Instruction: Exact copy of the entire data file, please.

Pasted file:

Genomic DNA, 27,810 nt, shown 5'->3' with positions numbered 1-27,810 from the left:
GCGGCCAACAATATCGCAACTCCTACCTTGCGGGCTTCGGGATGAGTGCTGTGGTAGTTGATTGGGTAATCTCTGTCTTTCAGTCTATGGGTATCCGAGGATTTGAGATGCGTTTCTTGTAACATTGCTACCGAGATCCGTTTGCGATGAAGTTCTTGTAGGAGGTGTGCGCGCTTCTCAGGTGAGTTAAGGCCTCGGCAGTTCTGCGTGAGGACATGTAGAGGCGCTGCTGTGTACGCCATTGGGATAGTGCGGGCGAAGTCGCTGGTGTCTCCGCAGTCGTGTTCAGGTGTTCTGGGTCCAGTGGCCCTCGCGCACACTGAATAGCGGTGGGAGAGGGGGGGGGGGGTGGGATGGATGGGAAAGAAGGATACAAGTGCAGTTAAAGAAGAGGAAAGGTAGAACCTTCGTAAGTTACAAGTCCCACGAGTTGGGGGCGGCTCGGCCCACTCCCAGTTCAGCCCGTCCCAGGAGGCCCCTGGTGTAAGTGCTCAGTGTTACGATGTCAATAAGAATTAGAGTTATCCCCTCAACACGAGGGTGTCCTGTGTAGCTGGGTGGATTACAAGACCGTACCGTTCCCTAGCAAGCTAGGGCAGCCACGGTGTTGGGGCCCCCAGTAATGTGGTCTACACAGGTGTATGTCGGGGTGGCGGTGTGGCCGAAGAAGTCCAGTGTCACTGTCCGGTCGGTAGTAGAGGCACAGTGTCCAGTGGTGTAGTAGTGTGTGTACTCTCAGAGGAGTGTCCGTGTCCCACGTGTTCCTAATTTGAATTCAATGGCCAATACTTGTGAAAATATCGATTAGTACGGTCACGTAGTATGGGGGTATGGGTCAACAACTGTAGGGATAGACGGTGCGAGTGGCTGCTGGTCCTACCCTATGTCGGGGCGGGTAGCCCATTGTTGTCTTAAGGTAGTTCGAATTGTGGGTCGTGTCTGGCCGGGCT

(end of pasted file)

Genomic DNA, 27,810 nt, shown 5'->3' with positions numbered 1-27,810 from the left:
GCGGCCAACAATATCGCAACTCCTACCTTGCGGGCTTCGGGATGAGTGCTGTGGTAGTTGATTGGGTAATCTCTGTCTTTCAGTCTATGGGTATCCGAGGATTTGAGATGCGTTTCTTGTAACATTGCTACCGAGATCCGTTTGCGATGAAGTTCTTGTAGGAGGTGTGCGCGCTTCTCAGGTGAGTTAAGGCCTCGGCAGTTCTGCGTGAGGACATGTAGAGGCGCTGCTGTGTACGCCATTGGGATAGTGCGGGCGAAGTCGCTGGTGTCTCCGCAGTCGTGTTCAGGTGTTCTGGGTCCAGTGGCCCTCGCGCACACTGAATAGCGGTGGGAGAGGGGGGGGGGGGTGGGATGGATGGGAAAGAAGGATACAAGTGCAGTTAAAGAAGAGGAAAGGTAGAACCTTCGTAAGTTACAAGTCCCACGAGTTGGGGGCGGCTCGGCCCACTCCCAGTTCAGCCCGTCCCAGGAGGCCCCTGGTGTAAGTGCTCAGTGTTACGATGTCAATAAGAATTAGAGTTATCCCCTCAACACGAGGGTGTCCTGTGTAGCTGGGTGGATTACAAGACCGTACCGTTCCCTAGCAAGCTAGGGCAGCCACGGTGTTGGGGCCCCCAGTAATGTGGTCTACACAGGTGTATGTCGGGGTGGCGGTGTGGCCGAAGAAGTCCAGTGTCACTGTCCGGTCGGTAGTAGAGGCACAGTGTCCAGTGGTGTAGTAGTGTGTGTACTCTCAGAGGAGTGTCCGTGTCCCACGTGTTCCTAATTTGAATTCAATGGCCAATACTTGTGAAAATATCGATTAGTACGGTCACGTAGTATGGGGGTATGGGTCAACAACTGTAGGGATAGACGGTGCGAGTGGCTGCTGGTCCTACCCTATGTCGGGGCGGGTAGCCCATTGTTGTCTTAAGGTAGTTCGAATTGTGGGTCGTGTCTGGCCGGGCT